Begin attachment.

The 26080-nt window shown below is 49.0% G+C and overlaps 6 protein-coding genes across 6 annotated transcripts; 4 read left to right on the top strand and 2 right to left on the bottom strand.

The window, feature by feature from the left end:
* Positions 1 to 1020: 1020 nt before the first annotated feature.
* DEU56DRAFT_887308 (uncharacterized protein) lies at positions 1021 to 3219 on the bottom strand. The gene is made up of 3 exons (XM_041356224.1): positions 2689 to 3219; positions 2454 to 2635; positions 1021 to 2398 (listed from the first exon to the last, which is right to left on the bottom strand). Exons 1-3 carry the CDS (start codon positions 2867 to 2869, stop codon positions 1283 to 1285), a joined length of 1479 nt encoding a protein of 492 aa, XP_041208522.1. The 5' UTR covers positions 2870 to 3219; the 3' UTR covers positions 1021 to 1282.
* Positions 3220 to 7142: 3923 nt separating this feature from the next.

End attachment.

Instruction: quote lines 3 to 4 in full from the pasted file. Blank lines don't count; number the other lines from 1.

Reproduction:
* Positions 1 to 1020: 1020 nt before the first annotated feature.
* DEU56DRAFT_887308 (uncharacterized protein) lies at positions 1021 to 3219 on the bottom strand. The gene is made up of 3 exons (XM_041356224.1): positions 2689 to 3219; positions 2454 to 2635; positions 1021 to 2398 (listed from the first exon to the last, which is right to left on the bottom strand). Exons 1-3 carry the CDS (start codon positions 2867 to 2869, stop codon positions 1283 to 1285), a joined length of 1479 nt encoding a protein of 492 aa, XP_041208522.1. The 5' UTR covers positions 2870 to 3219; the 3' UTR covers positions 1021 to 1282.